A peanut spread from Zambia not only emits few GHGs (greenhouse gases) it also removes carbon from the atmosphere.
At the core of this claim are the farmers who cultivate peanuts while caring for their forests. The long journey from Zambia to your grocery store is not the issue. Transport emissions are typically less than 10% of the total from food.*
An analysis of GHGs - starting at the farm and ending up with you - shows a peanut spread that is beyond carbon neutral. Improved farm and forest management enables the Zambia-USA value chain to reduce 22.6 kg of GHGs per each kg of peanut spread.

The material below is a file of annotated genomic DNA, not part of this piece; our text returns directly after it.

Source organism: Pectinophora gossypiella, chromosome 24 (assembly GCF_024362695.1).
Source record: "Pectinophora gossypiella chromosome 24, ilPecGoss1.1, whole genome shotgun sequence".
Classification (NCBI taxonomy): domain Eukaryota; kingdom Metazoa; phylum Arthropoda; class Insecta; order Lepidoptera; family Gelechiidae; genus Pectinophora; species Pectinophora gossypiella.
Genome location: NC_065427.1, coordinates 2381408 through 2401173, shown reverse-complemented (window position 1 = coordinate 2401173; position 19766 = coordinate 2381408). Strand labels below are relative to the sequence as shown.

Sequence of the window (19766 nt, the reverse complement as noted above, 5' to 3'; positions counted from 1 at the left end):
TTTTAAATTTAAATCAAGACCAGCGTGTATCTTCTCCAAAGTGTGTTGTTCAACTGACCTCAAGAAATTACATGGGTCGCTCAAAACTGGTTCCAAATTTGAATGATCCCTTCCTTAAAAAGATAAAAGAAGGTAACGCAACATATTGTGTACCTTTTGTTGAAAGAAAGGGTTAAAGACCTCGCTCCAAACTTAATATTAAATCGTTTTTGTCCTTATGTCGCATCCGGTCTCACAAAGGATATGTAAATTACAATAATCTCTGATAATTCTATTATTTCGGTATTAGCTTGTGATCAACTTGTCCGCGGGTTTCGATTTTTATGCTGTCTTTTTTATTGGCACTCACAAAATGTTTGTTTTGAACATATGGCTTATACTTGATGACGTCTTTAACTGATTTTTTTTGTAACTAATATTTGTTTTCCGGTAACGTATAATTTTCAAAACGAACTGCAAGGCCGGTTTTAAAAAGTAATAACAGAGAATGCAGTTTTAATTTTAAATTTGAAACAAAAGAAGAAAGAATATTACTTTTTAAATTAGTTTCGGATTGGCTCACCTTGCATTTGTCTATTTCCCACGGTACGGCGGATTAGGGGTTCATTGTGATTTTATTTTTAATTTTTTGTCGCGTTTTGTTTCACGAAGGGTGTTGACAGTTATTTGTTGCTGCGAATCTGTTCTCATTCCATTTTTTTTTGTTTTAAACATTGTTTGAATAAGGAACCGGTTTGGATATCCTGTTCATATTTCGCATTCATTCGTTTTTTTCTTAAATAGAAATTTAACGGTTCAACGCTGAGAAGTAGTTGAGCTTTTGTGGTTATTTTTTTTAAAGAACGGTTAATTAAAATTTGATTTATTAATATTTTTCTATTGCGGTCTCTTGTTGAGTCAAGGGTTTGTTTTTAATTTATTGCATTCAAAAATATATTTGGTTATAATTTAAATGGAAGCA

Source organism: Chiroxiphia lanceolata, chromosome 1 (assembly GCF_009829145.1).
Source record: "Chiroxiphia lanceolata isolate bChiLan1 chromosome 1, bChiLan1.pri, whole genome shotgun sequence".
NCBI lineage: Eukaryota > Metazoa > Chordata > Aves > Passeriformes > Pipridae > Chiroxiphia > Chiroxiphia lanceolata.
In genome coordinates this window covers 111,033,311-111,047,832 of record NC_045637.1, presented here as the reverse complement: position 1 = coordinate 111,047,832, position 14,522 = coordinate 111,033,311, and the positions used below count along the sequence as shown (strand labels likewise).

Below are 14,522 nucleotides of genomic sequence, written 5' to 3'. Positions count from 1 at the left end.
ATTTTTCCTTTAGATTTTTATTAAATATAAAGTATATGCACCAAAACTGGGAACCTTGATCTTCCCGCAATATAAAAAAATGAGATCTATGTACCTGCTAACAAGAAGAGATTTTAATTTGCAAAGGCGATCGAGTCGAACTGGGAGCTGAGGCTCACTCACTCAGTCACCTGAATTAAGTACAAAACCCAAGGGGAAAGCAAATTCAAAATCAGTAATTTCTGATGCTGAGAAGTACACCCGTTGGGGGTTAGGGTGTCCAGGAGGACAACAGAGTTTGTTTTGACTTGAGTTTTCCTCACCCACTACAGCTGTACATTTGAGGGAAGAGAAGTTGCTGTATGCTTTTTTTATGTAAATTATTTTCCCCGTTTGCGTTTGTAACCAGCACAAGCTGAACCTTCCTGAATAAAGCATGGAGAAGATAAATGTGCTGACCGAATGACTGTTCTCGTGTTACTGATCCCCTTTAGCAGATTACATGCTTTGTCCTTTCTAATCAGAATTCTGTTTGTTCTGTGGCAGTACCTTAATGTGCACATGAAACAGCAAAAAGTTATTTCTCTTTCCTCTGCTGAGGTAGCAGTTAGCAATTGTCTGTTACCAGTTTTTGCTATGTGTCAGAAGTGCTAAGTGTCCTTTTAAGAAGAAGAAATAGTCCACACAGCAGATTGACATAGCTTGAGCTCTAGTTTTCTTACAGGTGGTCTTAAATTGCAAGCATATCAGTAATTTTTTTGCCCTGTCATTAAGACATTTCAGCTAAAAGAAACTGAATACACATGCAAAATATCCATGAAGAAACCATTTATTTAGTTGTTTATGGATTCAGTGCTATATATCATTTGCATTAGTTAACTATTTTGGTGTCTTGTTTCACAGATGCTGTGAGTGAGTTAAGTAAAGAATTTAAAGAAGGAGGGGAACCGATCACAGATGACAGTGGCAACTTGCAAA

The climate positivity of COMACO foods is likely to be significantly higher since only 10% of COMACO farmers are part of a verified landscape carbon project. The ultimate degree of climate positivity becomes part of a larger debate of whether carbon removals are: (a) permanent, given future risks of fires and forest conversions, (b) considered an offset to emissions elsewhere, and/or (c) an imperfect yet transformative market mechanism to advance a transition toward a greener global economy.
What do you think?
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